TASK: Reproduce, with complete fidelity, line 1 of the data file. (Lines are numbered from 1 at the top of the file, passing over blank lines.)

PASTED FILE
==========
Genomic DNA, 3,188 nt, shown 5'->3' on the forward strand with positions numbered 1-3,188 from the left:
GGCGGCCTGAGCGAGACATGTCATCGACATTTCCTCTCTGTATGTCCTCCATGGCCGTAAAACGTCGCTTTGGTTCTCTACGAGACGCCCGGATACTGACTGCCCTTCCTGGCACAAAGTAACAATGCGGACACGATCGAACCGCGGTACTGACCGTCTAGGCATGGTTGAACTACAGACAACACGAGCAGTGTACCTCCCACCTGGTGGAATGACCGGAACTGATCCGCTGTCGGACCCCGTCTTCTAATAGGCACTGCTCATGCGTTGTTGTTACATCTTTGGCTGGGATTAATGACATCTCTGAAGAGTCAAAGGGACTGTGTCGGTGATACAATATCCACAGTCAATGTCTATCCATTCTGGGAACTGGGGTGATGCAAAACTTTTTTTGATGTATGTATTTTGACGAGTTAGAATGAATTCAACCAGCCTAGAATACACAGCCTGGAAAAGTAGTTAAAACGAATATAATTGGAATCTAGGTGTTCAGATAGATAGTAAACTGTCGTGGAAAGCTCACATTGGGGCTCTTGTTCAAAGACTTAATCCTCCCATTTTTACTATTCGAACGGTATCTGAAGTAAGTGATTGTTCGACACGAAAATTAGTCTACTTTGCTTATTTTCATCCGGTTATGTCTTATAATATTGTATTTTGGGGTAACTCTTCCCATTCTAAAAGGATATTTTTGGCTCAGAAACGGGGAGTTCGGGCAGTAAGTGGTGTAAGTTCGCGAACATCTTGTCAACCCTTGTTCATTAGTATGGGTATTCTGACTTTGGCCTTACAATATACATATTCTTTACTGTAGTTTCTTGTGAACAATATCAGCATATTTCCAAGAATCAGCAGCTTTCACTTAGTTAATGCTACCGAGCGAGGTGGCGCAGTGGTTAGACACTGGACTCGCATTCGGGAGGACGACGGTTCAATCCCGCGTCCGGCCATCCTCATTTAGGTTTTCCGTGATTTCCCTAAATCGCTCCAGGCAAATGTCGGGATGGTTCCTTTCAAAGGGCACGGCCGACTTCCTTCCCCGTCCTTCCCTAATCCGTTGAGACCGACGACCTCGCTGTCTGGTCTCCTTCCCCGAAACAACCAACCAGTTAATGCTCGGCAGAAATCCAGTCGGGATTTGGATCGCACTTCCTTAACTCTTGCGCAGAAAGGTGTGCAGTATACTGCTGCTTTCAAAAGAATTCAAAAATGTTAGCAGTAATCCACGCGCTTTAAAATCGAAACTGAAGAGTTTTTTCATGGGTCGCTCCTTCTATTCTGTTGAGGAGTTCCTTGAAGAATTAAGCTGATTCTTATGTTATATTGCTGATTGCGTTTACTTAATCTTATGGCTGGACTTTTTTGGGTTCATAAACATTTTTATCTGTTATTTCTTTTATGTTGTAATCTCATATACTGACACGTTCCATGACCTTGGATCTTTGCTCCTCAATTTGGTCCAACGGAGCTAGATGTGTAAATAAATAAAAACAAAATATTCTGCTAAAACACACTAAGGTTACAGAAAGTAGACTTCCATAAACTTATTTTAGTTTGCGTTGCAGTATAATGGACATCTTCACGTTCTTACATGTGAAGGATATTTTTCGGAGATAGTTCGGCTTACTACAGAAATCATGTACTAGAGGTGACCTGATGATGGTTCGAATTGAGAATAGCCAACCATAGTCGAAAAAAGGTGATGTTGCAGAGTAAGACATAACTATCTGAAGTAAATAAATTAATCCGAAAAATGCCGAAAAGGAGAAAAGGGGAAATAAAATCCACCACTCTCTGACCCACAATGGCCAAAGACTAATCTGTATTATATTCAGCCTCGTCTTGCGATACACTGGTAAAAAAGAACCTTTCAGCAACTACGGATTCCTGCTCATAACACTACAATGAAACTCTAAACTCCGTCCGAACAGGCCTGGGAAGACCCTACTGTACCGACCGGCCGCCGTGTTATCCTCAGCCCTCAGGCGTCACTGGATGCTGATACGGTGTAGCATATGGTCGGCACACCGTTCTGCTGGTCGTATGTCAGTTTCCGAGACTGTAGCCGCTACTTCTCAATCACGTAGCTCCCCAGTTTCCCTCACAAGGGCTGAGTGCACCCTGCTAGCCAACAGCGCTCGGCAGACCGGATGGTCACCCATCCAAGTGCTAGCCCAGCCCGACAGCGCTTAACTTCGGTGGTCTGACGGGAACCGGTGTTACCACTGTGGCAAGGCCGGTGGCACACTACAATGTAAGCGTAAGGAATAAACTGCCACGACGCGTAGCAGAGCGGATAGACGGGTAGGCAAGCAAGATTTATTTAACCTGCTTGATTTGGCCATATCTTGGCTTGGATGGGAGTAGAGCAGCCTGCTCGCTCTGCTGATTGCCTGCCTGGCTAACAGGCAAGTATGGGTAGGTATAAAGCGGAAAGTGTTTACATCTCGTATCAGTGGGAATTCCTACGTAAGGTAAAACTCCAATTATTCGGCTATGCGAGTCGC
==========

Genomic DNA, 3,188 nt, shown 5'->3' on the forward strand with positions numbered 1-3,188 from the left: